Why did the CEO of the world’s most valuable startup resign at age 38?

May 20, 2021, 11:02 AM UTC

Zhang Yiming, the 38-year-old founder and CEO of TikTok’s parent company, Bytedance, announced plans on Wednesday to step down from his role as head of the roughly $400 billion tech conglomerate.

“Since the beginning of this year, I’ve spent a lot of time thinking about how to better drive real long-term breakthroughs, which cannot simply rely on steady, but incremental, progress,” Zhang said in a letter to employees, admitting he “lack[s] some of the skills that make an ideal manager.”

Zhang said he decided stepping down as CEO of the world’s most valuable startup would enable him to “have greater impact on longer-term initiatives.” Fellow ByteDance co-founder and current head of human resources, Liang Rubo, will take over as CEO later this year, following a six-month transition period.

While Zhang’s note to employees is surprisingly candid, the young billionaire’s sudden departure comes amid a tougher operating environment for Chinese tech CEOs. Regulators have increased scrutiny of China’s once favored tech behemoths, and jaded tech sector workers are pushing back against grueling work hours.

Navigating the changing tide is a delicate task for any CEO, let alone one who—as Zhang admits—isn’t interested in “actually managing people.”

Turning on tech

Zhang founded Bytedance in 2012 as a news-aggregating site called Today’s Headlines, otherwise known as Toutiao. The site’s savvy algorithms, capable of customizing the home page to best suit any viewer’s interest, was a runaway success and Bytedance quickly became one of China’s most valuable tech start-ups.

Zhang capitalized on Toutiao’s growth to launch TikTok—the video-sharing app that has become the leading social media app for U.S. teens—as well as a slew of other products. But not all Bytedance offerings have matched the popularity of TikTok, among consumers or regulators.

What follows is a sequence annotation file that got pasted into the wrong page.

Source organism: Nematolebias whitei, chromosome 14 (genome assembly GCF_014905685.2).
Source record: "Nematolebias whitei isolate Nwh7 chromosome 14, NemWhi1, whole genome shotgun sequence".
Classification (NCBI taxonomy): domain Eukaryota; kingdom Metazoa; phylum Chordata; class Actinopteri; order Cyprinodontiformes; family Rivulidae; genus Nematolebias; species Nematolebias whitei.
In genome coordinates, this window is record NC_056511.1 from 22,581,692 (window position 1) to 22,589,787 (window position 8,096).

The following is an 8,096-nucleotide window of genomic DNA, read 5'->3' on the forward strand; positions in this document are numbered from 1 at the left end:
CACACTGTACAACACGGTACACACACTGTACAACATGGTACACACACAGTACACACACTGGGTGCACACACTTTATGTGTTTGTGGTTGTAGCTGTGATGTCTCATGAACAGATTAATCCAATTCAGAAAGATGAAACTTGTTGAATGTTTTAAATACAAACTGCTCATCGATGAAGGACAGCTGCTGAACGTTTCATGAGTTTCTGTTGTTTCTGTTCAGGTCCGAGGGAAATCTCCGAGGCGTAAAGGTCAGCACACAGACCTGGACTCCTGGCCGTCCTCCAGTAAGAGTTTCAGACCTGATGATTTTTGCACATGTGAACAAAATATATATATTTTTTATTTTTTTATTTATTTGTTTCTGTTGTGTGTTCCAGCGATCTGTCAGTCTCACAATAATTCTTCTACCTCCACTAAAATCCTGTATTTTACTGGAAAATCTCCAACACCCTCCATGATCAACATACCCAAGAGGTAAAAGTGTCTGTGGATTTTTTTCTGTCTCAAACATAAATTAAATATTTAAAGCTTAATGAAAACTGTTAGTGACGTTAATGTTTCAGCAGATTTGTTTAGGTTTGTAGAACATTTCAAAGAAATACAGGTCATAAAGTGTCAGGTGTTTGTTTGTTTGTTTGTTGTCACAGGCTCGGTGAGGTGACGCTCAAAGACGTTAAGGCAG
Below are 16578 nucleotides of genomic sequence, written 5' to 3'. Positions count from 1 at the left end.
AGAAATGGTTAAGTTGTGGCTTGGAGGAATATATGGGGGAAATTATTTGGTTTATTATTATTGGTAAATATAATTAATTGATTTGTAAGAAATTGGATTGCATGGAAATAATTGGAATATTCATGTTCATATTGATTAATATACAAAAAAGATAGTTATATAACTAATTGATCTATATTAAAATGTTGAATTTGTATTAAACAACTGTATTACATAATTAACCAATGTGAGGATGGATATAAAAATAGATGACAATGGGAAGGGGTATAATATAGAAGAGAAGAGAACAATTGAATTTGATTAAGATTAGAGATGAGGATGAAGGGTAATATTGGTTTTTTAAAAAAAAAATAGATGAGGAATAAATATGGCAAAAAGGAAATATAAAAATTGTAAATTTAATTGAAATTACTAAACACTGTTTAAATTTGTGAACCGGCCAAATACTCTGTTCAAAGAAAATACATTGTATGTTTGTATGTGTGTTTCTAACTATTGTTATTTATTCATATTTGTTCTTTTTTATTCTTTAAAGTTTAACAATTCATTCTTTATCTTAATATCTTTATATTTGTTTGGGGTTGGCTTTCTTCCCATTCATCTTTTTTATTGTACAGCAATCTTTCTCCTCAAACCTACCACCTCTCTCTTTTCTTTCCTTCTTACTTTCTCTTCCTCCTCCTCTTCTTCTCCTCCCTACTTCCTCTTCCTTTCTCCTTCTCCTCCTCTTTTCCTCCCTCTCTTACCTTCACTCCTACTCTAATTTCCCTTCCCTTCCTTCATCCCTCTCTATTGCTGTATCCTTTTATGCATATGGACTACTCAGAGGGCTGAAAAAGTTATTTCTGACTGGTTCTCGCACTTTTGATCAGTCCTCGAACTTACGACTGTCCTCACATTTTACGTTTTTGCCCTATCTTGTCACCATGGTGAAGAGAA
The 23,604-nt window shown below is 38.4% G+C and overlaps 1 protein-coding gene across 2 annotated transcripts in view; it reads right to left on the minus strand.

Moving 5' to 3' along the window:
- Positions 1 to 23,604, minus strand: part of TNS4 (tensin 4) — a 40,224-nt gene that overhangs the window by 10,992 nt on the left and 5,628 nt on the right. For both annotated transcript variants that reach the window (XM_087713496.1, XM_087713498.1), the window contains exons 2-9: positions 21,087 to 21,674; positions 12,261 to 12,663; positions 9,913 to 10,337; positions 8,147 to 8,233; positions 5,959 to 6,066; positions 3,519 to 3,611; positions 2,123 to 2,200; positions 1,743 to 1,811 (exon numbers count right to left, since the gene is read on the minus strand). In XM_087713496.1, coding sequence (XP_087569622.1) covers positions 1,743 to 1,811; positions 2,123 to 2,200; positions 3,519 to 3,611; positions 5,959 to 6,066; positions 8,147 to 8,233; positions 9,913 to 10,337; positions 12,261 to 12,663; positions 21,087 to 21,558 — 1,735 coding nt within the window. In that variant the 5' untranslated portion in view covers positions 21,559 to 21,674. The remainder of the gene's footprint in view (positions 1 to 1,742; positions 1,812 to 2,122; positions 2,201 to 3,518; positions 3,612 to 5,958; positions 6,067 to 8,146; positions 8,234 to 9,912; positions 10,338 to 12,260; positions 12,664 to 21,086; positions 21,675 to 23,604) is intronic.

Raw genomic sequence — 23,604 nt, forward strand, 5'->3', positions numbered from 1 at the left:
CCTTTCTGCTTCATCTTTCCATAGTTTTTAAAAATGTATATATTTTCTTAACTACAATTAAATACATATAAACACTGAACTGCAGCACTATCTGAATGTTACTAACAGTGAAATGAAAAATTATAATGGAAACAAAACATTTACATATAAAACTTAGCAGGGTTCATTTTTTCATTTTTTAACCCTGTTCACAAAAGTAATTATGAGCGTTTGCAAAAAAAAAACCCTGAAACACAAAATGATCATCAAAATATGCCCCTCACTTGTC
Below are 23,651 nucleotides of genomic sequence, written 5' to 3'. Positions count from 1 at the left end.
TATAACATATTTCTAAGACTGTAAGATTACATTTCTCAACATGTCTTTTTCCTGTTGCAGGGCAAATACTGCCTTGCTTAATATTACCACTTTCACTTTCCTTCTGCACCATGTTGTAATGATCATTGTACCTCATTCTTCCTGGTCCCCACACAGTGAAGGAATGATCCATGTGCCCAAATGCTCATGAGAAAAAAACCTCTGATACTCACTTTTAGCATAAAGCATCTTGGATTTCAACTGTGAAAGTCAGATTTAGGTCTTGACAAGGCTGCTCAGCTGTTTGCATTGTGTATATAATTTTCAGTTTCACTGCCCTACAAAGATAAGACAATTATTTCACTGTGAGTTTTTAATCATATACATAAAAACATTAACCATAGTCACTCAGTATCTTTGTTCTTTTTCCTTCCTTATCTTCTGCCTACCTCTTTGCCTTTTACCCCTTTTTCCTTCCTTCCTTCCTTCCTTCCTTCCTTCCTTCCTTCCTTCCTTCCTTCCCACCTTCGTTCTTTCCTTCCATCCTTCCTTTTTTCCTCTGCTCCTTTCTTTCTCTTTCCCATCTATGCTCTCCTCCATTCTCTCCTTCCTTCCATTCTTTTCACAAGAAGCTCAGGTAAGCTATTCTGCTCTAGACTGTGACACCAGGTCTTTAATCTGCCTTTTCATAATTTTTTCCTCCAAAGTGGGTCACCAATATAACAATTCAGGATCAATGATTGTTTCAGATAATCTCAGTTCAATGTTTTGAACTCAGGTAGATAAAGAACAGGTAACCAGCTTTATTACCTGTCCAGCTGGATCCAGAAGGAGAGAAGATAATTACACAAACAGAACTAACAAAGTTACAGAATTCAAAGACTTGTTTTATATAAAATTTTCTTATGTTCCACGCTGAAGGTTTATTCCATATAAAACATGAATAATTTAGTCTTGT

In 2018 Beijing ordered Bytedance to shut down its joke-sharing site for circulating “vulgar and improper content,” forcing Zhang into a rare moment of contrition. “This product walked the wrong path and had content in deviation of socialist core values,” Zhang said on his personal account after the site was banned.

Despite some clashes over content, however, Bytedance has mostly escaped the scrutiny of Chinese regulators, which are in the midst of a campaign to rein in Big Tech. The crackdown began when regulators blocked the $310 billion IPO of Ant Group, an Alibaba affiliate, last November, after founder Jack Ma complained that China’s financial regulations were anachronistic.

Since then, the State Administration for Market Regulation—China’s antitrust watchdog—has placed a number of tech giants under review, including Ma’s Alibaba and service-on-demand leader Meituan. While regulators have yet to single Bytedance out from its peers, the start-up was included on a list of 34 tech firms the SAMR warned to correct anti-competitive behavior in April.

“Heed Alibaba’s example,” the SAMR said in a statement about meeting with the 34 firms, referring to reforms Alibaba pledged after the SAMR slapped a $2.8 billion antitrust fine on the e-commerce leader earlier that month.

The visible hand

Under Zhang, Bytedance has done more than any other Chinese tech company to crack the U.S., dominating the market with its wildly successful TikTok app. But TikTok’s success has apparently won Bytedance little support from Beijing.

Last year, as the U.S. threatened to ban TikTok unless Bytedance sold the app to a U.S. company, Beijing created a new rule that would require Bytedance to seek regulatory approval before making the sale. Approval wasn’t forthcoming, jeopardizing the company’s most promising business.

According to The Information, Zhang was “blindsided” by Beijing’s intervention, because the company “hadn’t been proactive” in cultivating a relationship with Chinese regulators and consulting them about TikTok’s future. Difficulties managing the demands of both Chinese and U.S. regulators have reportedly forced Bytedance to delay an anticipated IPO, too.

“In order to stay successful and relevant, the CEOs of tech vendors need to dedicate a lot of energy to maintain[ing] good relationship with the government,” says Lian Jye Su, principal analyst at ABI Research in Singapore. “Not all CEOs want to dedicate their time and energy on this task or have the right skillset to do so.”

What next?

Zhang is not the only young tech entrepreneur to make a surprise departure this year. In March, Pinduoduo founder and chairman, Colin Huang, resigned from the board, just as Pinduoduo surpassed Alibaba to become China’s largest e-commerce site by users. Huang had given up his CEO title in July 2020.

In March, as he left the board, Huang told shareholders he was stepping down to explore future growth areas for Pinduoduo. Zhang is doing the same.

“After handing over my role as CEO, and removing myself from the responsibilities of daily management, I will have the space to explore long-term strategies, organizational culture and social responsibility, with a more objective perspective on the company,” Zhang said, indicating he intends to remain influential in Bytedance’s future.

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